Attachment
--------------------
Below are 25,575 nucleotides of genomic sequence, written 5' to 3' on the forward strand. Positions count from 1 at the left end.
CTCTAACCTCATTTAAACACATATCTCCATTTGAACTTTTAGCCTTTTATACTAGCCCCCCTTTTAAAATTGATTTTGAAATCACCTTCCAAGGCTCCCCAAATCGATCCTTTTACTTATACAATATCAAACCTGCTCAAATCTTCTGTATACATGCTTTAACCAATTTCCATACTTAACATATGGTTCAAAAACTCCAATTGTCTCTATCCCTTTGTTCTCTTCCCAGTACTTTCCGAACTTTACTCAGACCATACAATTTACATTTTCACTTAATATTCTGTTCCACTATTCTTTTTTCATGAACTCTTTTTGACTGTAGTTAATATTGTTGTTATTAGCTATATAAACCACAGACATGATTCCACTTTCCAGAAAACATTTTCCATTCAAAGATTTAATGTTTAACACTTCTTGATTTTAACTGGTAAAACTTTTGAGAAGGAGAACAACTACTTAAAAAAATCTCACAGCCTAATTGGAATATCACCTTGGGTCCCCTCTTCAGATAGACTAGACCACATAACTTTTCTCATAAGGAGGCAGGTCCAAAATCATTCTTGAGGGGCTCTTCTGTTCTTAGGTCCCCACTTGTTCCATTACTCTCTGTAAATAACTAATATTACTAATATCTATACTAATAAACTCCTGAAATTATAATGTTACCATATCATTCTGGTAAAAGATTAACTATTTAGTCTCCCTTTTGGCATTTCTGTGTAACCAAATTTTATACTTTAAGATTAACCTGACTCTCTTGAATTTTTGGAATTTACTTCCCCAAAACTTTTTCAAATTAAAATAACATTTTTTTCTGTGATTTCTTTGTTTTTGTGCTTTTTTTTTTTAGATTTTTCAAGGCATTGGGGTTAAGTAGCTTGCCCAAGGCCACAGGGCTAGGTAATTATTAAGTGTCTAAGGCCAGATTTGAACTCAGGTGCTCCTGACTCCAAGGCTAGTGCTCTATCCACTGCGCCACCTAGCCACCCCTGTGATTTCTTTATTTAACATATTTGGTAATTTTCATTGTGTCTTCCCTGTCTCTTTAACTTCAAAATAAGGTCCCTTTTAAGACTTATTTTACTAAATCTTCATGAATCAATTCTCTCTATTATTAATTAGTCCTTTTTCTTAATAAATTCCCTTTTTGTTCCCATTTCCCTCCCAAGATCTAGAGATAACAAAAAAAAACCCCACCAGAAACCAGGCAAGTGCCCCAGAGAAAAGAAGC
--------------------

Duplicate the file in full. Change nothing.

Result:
Below are 25,575 nucleotides of genomic sequence, written 5' to 3' on the forward strand. Positions count from 1 at the left end.
CTCTAACCTCATTTAAACACATATCTCCATTTGAACTTTTAGCCTTTTATACTAGCCCCCCTTTTAAAATTGATTTTGAAATCACCTTCCAAGGCTCCCCAAATCGATCCTTTTACTTATACAATATCAAACCTGCTCAAATCTTCTGTATACATGCTTTAACCAATTTCCATACTTAACATATGGTTCAAAAACTCCAATTGTCTCTATCCCTTTGTTCTCTTCCCAGTACTTTCCGAACTTTACTCAGACCATACAATTTACATTTTCACTTAATATTCTGTTCCACTATTCTTTTTTCATGAACTCTTTTTGACTGTAGTTAATATTGTTGTTATTAGCTATATAAACCACAGACATGATTCCACTTTCCAGAAAACATTTTCCATTCAAAGATTTAATGTTTAACACTTCTTGATTTTAACTGGTAAAACTTTTGAGAAGGAGAACAACTACTTAAAAAAATCTCACAGCCTAATTGGAATATCACCTTGGGTCCCCTCTTCAGATAGACTAGACCACATAACTTTTCTCATAAGGAGGCAGGTCCAAAATCATTCTTGAGGGGCTCTTCTGTTCTTAGGTCCCCACTTGTTCCATTACTCTCTGTAAATAACTAATATTACTAATATCTATACTAATAAACTCCTGAAATTATAATGTTACCATATCATTCTGGTAAAAGATTAACTATTTAGTCTCCCTTTTGGCATTTCTGTGTAACCAAATTTTATACTTTAAGATTAACCTGACTCTCTTGAATTTTTGGAATTTACTTCCCCAAAACTTTTTCAAATTAAAATAACATTTTTTTCTGTGATTTCTTTGTTTTTGTGCTTTTTTTTTTTAGATTTTTCAAGGCATTGGGGTTAAGTAGCTTGCCCAAGGCCACAGGGCTAGGTAATTATTAAGTGTCTAAGGCCAGATTTGAACTCAGGTGCTCCTGACTCCAAGGCTAGTGCTCTATCCACTGCGCCACCTAGCCACCCCTGTGATTTCTTTATTTAACATATTTGGTAATTTTCATTGTGTCTTCCCTGTCTCTTTAACTTCAAAATAAGGTCCCTTTTAAGACTTATTTTACTAAATCTTCATGAATCAATTCTCTCTATTATTAATTAGTCCTTTTTCTTAATAAATTCCCTTTTTGTTCCCATTTCCCTCCCAAGATCTAGAGATAACAAAAAAAAACCCCACCAGAAACCAGGCAAGTGCCCCAGAGAAAAGAAGC